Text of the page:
Numerous empirical studies pertaining to wagering on horse races have demonstrated that favorites are underbet and longshots are overbet, relative to their actual chances, therein demonstrating the “favorite-longshot bias.”

The bias becomes more pronounced as field sizes narrow, as bettors take on additional risk in search of higher returns.

The most definitive confirmation of the favorite-longshot bias came from a study published in 2010 by professors from Cal Tech and Wharton. They statistically analyzed the Equibase archives of every race run in the United States between 1992 and 2001, which yielded over 6.4 million starts.

The investigation included not only win bets but also exotics like exactas, quinellas, and trifectas. A common explanation for the favorite-longshot bias is that longshots are overbet owing to gamblers love of risk. An alternative explanation is that bettors misperceive actual probabilities and place wagers inconsistent with the true odds of winning. The 2010 study found much stronger support for the latter explanation.

More recently, researchers at UCLA and in Germany have examined the psychological bias of wagering referred to as “partition dependence.” People generally think that a numerical event is more likely to occur when it is partitioned or divided into smaller intervals. To illustrate, when bettors were given choices pertaining to how many NBA playoff games the Miami Heat would win, they wagered 20% more when the options were 4-to-7 games and 8-to-11 games, rather than the single interval 4-to-11 games.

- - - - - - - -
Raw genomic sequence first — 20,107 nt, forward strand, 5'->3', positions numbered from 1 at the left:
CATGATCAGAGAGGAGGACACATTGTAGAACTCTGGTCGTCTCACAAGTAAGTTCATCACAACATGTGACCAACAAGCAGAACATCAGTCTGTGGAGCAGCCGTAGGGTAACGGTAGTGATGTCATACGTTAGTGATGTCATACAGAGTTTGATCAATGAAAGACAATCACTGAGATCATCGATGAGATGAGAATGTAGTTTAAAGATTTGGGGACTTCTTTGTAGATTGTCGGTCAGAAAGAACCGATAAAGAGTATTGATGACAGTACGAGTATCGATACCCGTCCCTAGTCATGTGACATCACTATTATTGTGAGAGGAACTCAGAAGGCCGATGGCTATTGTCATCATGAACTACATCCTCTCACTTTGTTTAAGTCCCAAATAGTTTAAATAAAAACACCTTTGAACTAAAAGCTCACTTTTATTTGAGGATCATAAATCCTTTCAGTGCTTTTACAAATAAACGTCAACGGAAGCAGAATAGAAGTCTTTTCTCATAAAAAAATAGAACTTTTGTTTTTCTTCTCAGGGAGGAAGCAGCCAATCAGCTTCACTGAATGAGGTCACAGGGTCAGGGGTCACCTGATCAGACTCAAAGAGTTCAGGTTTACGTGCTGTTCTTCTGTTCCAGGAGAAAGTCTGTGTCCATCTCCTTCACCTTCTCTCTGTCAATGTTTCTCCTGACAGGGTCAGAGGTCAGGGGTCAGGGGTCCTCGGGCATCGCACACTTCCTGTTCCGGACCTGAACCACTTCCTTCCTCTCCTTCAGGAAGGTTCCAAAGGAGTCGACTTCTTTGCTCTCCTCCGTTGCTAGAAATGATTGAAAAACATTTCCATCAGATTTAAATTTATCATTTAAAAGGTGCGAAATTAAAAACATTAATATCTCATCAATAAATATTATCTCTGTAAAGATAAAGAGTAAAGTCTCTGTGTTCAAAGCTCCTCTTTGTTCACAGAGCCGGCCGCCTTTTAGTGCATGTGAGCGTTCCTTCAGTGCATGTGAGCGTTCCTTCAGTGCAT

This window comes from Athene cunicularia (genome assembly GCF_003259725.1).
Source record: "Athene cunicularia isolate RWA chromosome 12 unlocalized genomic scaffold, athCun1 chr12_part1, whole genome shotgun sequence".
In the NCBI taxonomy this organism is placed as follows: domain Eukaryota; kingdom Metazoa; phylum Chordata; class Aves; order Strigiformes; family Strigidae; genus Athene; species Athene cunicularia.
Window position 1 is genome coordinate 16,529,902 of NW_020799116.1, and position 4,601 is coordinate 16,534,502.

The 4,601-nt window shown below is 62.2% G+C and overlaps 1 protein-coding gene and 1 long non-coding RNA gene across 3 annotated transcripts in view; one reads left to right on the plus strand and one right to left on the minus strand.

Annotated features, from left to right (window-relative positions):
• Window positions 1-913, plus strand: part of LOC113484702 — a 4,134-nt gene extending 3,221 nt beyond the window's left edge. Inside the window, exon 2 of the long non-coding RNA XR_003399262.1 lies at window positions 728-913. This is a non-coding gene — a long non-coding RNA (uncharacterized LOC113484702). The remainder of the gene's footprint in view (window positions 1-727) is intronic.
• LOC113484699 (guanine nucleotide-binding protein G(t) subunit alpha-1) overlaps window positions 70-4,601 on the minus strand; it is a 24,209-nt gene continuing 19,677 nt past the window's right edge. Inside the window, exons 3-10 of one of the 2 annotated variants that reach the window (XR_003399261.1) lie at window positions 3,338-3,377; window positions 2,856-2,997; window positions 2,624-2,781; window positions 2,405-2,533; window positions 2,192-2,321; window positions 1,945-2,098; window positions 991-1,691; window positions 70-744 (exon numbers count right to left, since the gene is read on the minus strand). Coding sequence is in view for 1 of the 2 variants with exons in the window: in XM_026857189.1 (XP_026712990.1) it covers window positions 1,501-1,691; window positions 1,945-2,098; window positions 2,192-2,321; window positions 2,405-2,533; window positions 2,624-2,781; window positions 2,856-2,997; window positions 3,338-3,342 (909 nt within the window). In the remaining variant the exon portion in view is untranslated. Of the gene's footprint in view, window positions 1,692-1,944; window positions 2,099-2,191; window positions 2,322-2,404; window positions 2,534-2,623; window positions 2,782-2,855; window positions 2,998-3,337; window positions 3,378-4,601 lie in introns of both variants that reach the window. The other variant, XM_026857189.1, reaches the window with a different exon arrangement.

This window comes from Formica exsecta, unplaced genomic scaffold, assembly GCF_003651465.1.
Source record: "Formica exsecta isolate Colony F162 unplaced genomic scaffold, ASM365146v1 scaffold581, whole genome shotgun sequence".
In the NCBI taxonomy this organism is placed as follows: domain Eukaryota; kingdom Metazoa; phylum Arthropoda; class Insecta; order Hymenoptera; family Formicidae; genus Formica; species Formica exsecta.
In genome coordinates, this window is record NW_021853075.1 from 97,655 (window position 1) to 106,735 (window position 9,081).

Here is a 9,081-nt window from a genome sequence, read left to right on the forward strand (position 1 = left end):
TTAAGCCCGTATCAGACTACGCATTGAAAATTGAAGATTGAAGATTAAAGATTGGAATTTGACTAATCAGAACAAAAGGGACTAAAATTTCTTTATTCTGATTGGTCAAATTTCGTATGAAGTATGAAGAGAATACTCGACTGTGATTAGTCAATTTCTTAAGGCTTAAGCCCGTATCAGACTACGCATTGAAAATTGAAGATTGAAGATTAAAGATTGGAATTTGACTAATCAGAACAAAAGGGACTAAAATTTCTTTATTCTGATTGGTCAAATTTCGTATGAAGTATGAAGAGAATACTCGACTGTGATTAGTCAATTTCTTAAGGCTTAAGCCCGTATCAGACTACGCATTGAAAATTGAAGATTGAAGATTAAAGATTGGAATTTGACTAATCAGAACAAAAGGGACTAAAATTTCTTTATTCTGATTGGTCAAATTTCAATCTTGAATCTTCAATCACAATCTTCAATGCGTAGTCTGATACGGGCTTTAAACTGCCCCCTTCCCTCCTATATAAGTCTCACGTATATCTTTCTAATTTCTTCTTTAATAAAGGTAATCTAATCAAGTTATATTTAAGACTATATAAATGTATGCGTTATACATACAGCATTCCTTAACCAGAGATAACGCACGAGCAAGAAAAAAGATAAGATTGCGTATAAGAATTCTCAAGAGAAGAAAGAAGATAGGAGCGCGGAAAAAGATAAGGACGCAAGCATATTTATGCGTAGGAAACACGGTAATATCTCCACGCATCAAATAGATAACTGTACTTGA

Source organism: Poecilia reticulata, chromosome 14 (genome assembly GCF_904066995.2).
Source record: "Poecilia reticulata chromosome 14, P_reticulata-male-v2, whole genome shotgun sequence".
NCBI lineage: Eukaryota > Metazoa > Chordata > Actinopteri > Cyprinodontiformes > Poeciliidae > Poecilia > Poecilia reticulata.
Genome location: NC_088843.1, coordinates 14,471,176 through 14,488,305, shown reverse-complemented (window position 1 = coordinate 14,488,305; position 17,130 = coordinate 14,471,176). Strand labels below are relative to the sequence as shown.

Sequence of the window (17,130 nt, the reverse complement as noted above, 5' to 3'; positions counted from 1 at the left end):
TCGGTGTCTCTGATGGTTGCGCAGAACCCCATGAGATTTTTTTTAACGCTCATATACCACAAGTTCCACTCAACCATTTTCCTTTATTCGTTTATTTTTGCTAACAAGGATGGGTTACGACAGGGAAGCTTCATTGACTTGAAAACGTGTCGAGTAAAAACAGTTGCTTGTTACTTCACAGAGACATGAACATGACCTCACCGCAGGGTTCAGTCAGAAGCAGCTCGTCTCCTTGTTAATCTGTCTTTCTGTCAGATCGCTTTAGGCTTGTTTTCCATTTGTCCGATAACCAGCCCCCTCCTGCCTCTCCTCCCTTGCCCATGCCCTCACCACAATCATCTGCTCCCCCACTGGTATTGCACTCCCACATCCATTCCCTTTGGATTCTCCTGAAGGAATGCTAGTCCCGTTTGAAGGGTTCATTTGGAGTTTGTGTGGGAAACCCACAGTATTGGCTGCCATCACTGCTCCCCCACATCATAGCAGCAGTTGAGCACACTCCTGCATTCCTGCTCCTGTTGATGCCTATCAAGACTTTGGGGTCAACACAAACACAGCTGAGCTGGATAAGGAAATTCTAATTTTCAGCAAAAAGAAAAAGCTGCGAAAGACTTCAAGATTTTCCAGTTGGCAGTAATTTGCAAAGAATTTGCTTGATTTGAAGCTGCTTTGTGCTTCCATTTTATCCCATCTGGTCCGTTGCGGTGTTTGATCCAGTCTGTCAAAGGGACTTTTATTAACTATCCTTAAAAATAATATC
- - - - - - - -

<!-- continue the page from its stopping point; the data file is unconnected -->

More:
Thus the amount people wager is influenced by how a bet is presented. Partition dependence shows why it is advantageous for racetracks to offer races with full fields. If two horses are coupled in a race, the coupled entry will typically generate less handle than would the two horses running as separate entries. Partition dependence shows yet another reason why racetracks benefit from larger fields.

Above all, bettors seek bigger returns, and races with full fields of entries, or intervals, offer a better opportunity for a higher return. Increasing the number of intervals should augment handle on a given race. To bettors, the sum of the parts–the intervals–are psychologically greater than the whole.

Copyright © 2013 the Blood-Horse. Used with permission.